[Updated 10:54 a.m., June 30, with comments from Ashish Parikh, Hersha’s CFO]
Hersha Hospitality Trust said it agreed to buy the stalled Hyatt Union Square hotel in Manhattan for $104.1 million, or $595,000 per key, from McSam Hotel Group.
The hotel, at 132 Fourth Avenue, between 12th and 13th streets, was originally conceived as a Gene Kaufman-designed hotel for developer Sam Chang, president and CEO of McSam Hotel Group, but was delayed for several years amid a partial stop work order and other construction related problems.
Philadelphia-based Hersha said it will pay $36 million in cash, cancel a $10 million mezzanine loan that it made to the seller, plus interest, and assume two mortgage loans valued at $55 million. Hersha said the deal will close once construction is completed adding that it will not assume any construction or cost overrun risk as part of the deal.
“We worked out a deal with Sam where we will fund a portion of the remaining construction costs and have a forward contract to buy [the property],” Ashish Parikh, Hersha’s CFO told The Real Deal.
He added that if the project is not completed due to seller default, Chang would have to repay the $10 million loan plus interest.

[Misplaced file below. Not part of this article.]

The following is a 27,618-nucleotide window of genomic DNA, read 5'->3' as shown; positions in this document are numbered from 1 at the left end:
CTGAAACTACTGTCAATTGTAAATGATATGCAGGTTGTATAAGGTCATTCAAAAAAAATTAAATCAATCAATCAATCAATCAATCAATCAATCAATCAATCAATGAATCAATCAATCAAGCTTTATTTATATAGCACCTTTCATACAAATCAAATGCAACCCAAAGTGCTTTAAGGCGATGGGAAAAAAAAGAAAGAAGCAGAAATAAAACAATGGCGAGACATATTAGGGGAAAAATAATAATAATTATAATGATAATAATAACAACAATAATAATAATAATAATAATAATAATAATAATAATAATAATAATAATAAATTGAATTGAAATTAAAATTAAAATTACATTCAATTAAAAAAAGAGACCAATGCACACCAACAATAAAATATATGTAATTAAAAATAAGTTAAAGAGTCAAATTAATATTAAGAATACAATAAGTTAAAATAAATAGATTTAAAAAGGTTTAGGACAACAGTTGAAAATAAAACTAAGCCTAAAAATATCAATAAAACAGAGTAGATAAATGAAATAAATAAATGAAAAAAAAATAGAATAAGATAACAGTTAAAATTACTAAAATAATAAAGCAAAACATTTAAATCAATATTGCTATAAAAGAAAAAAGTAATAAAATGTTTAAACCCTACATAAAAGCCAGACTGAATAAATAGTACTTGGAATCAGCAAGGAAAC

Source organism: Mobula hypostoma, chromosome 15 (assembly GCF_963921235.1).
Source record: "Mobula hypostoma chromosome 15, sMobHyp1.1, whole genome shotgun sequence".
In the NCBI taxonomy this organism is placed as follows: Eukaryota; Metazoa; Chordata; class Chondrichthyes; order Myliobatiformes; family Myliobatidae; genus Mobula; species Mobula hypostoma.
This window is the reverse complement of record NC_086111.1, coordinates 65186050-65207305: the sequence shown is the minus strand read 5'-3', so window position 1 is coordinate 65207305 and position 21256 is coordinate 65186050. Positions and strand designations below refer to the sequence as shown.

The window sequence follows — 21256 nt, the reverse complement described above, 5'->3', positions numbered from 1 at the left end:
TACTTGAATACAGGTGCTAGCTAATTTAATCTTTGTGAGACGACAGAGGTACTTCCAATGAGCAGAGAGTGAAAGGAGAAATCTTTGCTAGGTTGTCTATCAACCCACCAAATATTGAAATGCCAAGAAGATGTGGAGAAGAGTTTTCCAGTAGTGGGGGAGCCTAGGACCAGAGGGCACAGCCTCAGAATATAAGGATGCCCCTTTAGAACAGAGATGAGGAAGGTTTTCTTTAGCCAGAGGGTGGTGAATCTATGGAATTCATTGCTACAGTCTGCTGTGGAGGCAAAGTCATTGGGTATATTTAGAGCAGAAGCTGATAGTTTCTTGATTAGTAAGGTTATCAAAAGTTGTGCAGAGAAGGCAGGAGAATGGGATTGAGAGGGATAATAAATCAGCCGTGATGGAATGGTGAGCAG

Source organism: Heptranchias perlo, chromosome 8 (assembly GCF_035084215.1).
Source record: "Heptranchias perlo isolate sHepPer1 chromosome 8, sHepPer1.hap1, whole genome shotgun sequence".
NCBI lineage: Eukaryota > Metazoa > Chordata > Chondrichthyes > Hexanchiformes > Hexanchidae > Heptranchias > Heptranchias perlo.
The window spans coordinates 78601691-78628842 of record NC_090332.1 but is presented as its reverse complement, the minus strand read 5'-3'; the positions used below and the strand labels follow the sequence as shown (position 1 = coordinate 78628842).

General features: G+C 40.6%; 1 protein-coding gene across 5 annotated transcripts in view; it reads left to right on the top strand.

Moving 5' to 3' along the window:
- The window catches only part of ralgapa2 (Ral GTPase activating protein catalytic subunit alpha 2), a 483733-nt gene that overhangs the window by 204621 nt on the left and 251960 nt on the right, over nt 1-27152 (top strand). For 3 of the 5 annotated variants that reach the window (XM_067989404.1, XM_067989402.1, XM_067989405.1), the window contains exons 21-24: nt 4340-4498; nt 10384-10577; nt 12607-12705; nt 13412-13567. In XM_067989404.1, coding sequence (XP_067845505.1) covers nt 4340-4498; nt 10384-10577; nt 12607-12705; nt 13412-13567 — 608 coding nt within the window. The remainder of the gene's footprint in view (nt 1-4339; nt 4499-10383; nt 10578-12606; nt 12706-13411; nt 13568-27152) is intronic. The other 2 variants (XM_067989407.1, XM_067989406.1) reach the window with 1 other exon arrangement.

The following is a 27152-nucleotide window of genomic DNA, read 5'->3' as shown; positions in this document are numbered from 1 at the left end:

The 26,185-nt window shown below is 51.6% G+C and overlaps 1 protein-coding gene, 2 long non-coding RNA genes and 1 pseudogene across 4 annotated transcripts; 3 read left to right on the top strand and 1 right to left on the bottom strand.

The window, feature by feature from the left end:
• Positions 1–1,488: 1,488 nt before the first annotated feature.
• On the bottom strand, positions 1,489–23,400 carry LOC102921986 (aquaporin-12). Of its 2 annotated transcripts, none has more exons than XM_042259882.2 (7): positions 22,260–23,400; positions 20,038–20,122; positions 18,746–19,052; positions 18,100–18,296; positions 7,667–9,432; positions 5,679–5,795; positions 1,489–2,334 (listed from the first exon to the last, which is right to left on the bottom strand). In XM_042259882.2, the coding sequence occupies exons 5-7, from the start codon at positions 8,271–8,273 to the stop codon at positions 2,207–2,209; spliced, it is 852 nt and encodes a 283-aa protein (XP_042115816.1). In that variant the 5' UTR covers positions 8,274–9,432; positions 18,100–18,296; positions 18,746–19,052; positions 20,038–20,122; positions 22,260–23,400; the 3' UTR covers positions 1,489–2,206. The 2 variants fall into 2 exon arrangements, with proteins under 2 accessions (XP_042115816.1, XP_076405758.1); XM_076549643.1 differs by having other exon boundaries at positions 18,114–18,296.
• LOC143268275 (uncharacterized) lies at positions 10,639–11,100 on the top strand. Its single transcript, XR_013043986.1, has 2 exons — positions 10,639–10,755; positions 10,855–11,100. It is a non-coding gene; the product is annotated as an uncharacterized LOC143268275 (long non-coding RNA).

The 175-room property will feature an upscale restaurant, lobby bar, rooftop lounge, pool, private terraces and a fitness center.
In October 2010, Hyatt and Hersha previously announced that they had entered into a franchise agreement for two hotels, the Hyatt Union Square and the 116-room Hyatt48 Lex, the first ground-up hotel in Midtown in more than 10 years.
Parikh said the acquisition of Hyatt48 Lex is not moving forward, but the property is still scheduled to open in a couple of months (note: correction appended).
The Hyatt Union Square was scheduled to open in the fall of 2011, but is now scheduled for a fall 2012 opening.
Hersha has worked closely with Chang over the years, including an acquisition of Chang’s Hilton Garden Inn at York Street in Tribeca.
The acquisition of the Hyatt Union Square marks one of the priciest hotel deals in recent months, amid a wave of hotel acquisitions.
John Fox, senior vice president at PKF Consulting, said the Union Square property has a lot of potential, with a very strong brand name attached to it.
“That’s a terrific site,” Fox said. “Hyatt is a very strong brand with a limited number of properties under its flag in Manhattan.”
In June, investor Aby Rosen agreed to buy the 597-room Paramount Hotel at 235 West 46th Street for $275 million. Northwood Investors agreed to buy the Palace Hotel at 455 Madison Avenue for $400 million in May, valuing the property at $445,000 per room.
Chang was not immediately available for comment.